On July 4, 1960, 26-year-old Jane Goodall arrived at Gombe Stream Game Reserve in Tanzania to study the behavior of chimpanzees. Through her accounts of the drama-filled lives of Fifi, David Greybeard and other chimps, she showed that these apes share many traits previously thought to be unique to humans. These days the 76-year-old Goodall works to save endangered chimps and their habitats. Scientific American recently reached Goodall by phone in Hong Kong, where she was commemorating the 50th anniversary of the start of her work in Gombe. Edited excerpts from the conversation follow.

Scientific American: When you first arrived at Gombe, what were your preconceptions about chimpanzees?
Goodall: I was expecting chimpanzees to be highly intelligent, but as for how they lived in the wild or what their social structure was, nobody knew much about that.

What about their behavior most surprised you?
The most significant thing is how incredibly like humans they are. Many people were really surprised by the fact that they made and used tools. That didn’t surprise me particularly, because Ger­man psychologist Wolfgang Köhler had reported that they use tools readily in captivity. But it was exciting to observe this behavior in the wild, along with hunting and food sharing, because it enabled us to get money to carry on with our research.

What came as a shock to me is that, like us, they have a very dark side, and they’re capable of violent brutality, even war. Communities will engage in a sort of primitive warfare that appears to be over territory. Perhaps even more shocking are the attacks on newborn babies by females in the same community.

What sets the human mind apart from the chimp mind?
The explosive development of intellect. You can have very bright chimps that can learn sign language and do all kinds of things with computers, but it doesn’t make sense to compare that intellect with even that of a normal human, let alone an Einstein. My own feeling is that the evolution of our intellect quickened once we began using the kind of language we use today, a language that enables us to discuss the past and to plan the distant future.

How are chimpanzees faring in the wild?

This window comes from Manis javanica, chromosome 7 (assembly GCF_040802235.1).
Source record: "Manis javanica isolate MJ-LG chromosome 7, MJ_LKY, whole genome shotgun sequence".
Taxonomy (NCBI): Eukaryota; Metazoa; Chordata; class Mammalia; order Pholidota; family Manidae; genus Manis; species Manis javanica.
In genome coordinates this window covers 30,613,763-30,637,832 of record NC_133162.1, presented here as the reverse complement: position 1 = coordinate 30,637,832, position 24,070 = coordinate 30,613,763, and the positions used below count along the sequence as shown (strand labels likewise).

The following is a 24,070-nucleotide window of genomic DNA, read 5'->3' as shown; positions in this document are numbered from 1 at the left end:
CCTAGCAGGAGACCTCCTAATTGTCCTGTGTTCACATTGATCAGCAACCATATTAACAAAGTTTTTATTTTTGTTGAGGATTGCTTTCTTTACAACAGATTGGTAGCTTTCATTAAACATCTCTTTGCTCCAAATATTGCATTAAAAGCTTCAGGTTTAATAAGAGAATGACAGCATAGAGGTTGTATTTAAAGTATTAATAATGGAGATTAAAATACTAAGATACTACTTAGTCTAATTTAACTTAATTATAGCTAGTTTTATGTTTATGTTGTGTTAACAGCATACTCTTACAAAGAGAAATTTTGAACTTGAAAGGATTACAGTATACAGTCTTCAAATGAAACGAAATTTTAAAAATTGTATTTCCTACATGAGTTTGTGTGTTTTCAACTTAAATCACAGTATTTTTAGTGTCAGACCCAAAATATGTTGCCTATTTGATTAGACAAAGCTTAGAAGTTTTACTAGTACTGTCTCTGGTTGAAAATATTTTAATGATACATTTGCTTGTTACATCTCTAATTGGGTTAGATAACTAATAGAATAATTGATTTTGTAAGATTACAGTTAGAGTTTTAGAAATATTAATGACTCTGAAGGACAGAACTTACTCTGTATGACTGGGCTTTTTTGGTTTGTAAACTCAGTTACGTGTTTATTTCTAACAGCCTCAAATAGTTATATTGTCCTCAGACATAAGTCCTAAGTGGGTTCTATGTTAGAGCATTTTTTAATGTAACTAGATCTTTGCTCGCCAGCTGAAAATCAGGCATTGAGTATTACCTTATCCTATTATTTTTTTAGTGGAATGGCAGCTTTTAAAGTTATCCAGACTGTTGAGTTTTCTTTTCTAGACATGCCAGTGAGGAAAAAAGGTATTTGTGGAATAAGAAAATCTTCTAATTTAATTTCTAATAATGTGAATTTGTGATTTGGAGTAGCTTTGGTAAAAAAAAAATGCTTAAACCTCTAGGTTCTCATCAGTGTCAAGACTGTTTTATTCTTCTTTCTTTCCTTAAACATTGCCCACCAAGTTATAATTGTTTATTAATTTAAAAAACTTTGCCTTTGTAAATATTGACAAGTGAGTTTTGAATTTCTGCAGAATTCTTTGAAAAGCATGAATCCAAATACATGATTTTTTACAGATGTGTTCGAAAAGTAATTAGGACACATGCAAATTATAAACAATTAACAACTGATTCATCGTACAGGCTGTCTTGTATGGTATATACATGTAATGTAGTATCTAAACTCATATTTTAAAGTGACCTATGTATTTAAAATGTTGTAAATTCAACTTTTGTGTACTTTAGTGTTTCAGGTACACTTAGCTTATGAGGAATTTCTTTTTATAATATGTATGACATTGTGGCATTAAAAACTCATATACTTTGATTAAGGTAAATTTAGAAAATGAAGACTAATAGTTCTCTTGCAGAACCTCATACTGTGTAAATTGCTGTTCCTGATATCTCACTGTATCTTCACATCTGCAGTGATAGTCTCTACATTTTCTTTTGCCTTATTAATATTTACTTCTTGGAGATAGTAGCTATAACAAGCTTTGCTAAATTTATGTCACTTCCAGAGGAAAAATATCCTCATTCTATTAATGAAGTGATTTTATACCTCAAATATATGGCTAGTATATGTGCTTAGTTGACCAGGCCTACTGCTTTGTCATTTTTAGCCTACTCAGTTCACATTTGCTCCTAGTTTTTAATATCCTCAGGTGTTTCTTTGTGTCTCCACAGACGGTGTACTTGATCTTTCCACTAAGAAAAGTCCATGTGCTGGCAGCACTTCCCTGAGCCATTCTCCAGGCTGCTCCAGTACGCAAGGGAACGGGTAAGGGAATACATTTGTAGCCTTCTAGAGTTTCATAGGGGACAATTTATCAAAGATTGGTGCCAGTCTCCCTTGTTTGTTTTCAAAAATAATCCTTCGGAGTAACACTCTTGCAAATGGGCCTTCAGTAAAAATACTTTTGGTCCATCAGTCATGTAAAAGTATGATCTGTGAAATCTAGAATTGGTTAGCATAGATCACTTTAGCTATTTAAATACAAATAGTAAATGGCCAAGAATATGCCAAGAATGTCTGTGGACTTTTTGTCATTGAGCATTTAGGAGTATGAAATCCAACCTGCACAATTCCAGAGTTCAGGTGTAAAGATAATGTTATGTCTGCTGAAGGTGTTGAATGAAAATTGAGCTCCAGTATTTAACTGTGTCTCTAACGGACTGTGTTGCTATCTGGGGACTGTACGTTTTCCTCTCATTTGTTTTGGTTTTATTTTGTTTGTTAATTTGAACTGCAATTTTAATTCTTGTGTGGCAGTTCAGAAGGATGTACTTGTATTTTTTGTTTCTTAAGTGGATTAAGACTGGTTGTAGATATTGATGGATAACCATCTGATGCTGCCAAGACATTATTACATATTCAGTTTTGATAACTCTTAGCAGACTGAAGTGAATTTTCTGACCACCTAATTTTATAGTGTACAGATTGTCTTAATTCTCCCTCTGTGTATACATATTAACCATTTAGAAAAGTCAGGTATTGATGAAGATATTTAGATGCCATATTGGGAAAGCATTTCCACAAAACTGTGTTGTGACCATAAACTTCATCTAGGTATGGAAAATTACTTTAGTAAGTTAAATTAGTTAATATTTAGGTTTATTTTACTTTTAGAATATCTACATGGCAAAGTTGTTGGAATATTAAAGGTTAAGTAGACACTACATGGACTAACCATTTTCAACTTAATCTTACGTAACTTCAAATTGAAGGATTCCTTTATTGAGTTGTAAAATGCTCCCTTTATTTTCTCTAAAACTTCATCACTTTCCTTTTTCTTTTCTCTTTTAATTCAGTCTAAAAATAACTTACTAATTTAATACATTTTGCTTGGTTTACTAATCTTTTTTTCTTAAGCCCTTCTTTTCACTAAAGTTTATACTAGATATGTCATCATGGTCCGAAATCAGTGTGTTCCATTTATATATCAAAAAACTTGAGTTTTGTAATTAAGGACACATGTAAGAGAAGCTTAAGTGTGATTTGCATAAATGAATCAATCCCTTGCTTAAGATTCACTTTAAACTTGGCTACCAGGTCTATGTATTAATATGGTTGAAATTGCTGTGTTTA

They’re not doing well at all. The main threats vary from place to place, but in most locations the biggest problem is the loss of their forests. In the Congo Basin, where the main chimp populations exist, the illegal commercial bushmeat trade is another threat, and that’s pretty grim. Chimpanzees can also catch many of our infectious diseases, so as logging companies make roads deeper into the forest, the animals are more at risk.

What is being done now to protect chimps?
In Tanzania the Jane Goodall Institute started a program called TACARE (“Take Care”), which is improving the lives of the local villagers by helping to alleviate poverty, so they now want to support our efforts to protect the forest. They understand the importance of conserving water by not cutting the trees down. Gombe is very tiny, but it now has a buffer of green growing all the way around the park where once there were bare hills. We have the beginnings of corridors moving out to other tropical forests with small groups of chimps in them. We have no idea if the animals will use these corridors, but at least we’re giving them the option.

Another development is the Reducing Emissions from Deforestation and Forest Degradation (REDD) initiative, a funding mechanism that could direct money from carbon trading to communities that can prove they are protecting their forests. With grant money we received from the Royal Norwegian Embassy of Tanzania this year, we are helping communities to participate in REDD by, among other things, working with Google Earth Outreach to train local people to use the Android smartphone and other technologies to collect carbon data and monitor their forests.

What have been your most significant contributions?
Breaking down this perceived sharp line between us and other creatures. I think chimpanzees have helped people understand that we are part of and not separated from the animal kingdom, and that has opened the way to having respect for the other amazing beings with whom we share the planet.

Young people everywhere need to realize that what we do individually every day does make a difference. If everybody begins thinking of the consequences of the little choices they make—what they eat, what they wear, what they buy, how they get from A to B—and acting accordingly, these millions of small changes will create the kinds of larger changes we must have if we care at all for our children. This is why I’m on the road 300 days a year talking to groups of youths as well as adults, politicians and businesses—because I don’t think we’ve got that much time left.